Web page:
This article was originally published in the February 2018 issue of Public Utilities Fortnightly (www.fortnightly.com). Permission to republish this article in EnergyPost has been granted by the publisher.

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Willem Post's picture
Willem Post on March 16, 2018

Bas,
I did some more checking after I received some comments from highly respected energy analysts.
It turns out both of us are incorrect.

Here are the correct numbers, based on SOURCE ENERGY.

NOTE: This URL shows 332 million Mt from 575.2 TWh in 2016, or 332/575.2 = 577 g CO2/kWh.
https://www.cleanenergywire.org/factsheets/germanys-greenhouse-gas-emiss...

NOTE: This URL shows the CO2eq intensities for each EU country. For Germany it is 588 g CO2eq/kWh* from gross electricity consumption (see “Electricity Supplied” in diagram) of 575.2 TWh in 2016. The CO2 emissions were 575.2 x 0.588 = 338 million Mt. See table 2A.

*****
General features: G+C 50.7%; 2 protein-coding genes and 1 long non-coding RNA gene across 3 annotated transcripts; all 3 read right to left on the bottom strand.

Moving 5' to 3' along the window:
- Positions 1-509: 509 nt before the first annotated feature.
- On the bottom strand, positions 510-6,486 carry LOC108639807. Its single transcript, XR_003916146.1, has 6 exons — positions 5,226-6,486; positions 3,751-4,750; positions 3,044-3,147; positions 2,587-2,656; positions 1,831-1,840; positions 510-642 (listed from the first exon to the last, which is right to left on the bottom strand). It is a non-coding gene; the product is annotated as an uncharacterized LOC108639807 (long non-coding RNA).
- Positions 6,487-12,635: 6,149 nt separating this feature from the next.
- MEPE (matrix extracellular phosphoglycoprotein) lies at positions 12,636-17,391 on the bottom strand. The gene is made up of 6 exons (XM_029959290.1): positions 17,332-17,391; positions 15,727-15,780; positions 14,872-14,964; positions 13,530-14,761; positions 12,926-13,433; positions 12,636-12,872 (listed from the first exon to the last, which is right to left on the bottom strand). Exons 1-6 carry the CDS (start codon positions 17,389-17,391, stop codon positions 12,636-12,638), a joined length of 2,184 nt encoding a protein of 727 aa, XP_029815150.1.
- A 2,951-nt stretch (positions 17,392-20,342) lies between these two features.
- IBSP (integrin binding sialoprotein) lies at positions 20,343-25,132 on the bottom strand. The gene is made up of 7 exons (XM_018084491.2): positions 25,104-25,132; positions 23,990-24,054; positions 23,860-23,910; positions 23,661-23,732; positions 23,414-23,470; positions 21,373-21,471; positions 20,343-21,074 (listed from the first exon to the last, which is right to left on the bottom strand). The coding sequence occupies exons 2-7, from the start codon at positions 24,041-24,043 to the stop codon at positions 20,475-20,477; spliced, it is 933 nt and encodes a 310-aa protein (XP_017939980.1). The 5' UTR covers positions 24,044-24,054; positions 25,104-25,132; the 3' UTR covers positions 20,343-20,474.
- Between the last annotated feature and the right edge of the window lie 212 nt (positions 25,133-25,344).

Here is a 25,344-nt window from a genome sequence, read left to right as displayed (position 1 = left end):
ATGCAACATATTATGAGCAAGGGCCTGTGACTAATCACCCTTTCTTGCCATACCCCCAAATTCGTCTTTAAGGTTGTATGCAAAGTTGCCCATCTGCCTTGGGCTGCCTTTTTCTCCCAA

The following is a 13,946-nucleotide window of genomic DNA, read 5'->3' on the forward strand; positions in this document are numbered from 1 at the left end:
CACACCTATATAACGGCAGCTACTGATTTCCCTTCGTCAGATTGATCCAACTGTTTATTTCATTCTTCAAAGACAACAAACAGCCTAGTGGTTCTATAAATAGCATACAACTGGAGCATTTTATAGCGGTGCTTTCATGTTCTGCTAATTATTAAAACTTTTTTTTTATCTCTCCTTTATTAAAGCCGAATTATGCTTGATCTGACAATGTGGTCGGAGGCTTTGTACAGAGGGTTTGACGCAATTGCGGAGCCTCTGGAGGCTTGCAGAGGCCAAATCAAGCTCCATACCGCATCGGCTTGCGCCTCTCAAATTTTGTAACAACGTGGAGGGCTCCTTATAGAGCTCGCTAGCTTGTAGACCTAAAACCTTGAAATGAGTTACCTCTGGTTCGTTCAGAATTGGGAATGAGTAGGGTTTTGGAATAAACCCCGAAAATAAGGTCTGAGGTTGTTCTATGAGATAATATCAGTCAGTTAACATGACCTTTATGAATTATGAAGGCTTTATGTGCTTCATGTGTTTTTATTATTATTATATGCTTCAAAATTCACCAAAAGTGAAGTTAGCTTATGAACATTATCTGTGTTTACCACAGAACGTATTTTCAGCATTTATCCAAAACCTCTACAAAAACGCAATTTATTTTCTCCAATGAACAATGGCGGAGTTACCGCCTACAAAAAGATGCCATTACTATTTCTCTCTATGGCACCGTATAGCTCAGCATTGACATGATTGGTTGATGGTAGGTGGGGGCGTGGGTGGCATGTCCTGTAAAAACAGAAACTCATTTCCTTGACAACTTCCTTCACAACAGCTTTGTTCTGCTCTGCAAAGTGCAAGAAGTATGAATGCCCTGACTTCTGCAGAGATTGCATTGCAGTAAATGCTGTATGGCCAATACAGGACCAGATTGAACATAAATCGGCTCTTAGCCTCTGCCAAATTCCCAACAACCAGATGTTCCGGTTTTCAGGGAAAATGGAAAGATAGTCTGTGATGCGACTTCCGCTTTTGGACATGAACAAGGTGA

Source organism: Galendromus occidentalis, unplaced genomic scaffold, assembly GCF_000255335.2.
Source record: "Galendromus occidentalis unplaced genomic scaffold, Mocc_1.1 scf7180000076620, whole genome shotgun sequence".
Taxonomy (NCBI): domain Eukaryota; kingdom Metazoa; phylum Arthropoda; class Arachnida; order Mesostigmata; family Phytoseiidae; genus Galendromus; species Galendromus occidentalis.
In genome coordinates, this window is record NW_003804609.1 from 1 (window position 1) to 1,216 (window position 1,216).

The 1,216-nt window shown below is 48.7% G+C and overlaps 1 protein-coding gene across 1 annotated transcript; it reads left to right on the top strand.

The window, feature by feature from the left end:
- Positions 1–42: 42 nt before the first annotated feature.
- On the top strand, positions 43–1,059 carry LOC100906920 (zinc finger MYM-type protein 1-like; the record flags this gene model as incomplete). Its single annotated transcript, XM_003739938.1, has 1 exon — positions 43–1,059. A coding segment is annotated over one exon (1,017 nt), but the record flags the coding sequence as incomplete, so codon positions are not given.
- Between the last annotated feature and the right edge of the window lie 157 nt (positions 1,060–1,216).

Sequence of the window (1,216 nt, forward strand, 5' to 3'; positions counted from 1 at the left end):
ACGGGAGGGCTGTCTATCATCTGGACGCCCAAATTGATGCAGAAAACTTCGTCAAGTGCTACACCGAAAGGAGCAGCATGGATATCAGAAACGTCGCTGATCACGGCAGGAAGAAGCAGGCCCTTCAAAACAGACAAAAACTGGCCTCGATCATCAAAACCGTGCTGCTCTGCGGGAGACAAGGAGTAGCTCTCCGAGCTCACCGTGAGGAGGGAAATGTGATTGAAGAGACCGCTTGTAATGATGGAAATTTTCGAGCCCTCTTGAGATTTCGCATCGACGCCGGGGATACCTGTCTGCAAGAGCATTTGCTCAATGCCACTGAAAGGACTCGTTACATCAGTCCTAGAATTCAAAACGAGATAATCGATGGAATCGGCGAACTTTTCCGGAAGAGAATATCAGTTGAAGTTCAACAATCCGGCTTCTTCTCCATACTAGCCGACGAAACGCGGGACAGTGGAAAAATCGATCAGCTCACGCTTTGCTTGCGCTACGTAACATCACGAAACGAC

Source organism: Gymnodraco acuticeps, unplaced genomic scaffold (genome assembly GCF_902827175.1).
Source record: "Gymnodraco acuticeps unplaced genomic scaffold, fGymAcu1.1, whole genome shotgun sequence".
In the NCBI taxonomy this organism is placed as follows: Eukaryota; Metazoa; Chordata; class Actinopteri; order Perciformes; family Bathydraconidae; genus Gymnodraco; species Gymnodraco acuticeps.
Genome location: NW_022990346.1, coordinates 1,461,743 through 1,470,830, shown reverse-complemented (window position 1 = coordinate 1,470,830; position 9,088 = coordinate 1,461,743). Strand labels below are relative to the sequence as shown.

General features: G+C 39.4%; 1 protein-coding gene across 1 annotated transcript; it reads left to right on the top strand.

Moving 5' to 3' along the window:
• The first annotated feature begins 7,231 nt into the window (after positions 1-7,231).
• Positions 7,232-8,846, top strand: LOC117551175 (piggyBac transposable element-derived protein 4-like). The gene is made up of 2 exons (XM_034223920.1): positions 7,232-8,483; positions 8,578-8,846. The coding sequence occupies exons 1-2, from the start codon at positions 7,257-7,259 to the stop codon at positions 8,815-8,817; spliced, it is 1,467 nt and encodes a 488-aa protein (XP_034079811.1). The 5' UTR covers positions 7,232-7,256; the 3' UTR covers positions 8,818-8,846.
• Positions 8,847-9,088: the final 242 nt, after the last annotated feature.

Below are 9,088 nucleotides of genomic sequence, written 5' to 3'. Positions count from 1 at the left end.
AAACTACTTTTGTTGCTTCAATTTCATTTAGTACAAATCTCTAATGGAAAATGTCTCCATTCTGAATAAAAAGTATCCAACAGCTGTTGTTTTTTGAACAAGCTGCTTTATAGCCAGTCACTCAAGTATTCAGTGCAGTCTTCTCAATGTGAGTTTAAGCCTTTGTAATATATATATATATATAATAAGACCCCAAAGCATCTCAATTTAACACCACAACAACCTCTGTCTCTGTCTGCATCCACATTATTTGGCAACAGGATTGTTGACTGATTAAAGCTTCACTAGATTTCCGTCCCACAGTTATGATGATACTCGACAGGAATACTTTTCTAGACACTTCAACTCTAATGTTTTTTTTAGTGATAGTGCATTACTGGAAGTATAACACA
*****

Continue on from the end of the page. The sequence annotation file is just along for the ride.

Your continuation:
* Including upstream emissions due to exploration, extraction, processing and transportation.
http://www.sciencedirect.com/science/article/pii/S1361920916307933

NOTE: This URL shows the CO2 intensity, g/kWh, was about 640 in 1990, decreased to about 560 in 2006, increased to about 580 in 2018, which further corroborates the above 577 and 588.
http://www.climate-transparency.org/wp-content/uploads/2016/09/Germany_C...

NOTE: Regarding electric vehicles in Germany, CO2eq = 577 g/kWh or 588 g/kWh should be used for analysis for only the driving CO2eq, as in this article. The embedded CO2eq is separate issue.
http://www.windtaskforce.org/profiles/blogs/comparison-of-energy-efficie...

BTW, the US values were 577 and 512, based on SOURCE ENERGY.

Please read this article.
http://www.windtaskforce.org/profiles/blogs/germany-not-meeting-co2eq-em...

Jarmo Mikkonen's picture
Jarmo Mikkonen on March 16, 2018

Willem, from your link:

Germany has a goal to have 60% of its primary energy consumption from RE sources by 2050, per the Energiewende.

Right now they are getting 12-13%.

In Finland, were getting 57% of our primary energy from renewables and nuclear. We’ll reach 60% in 2019.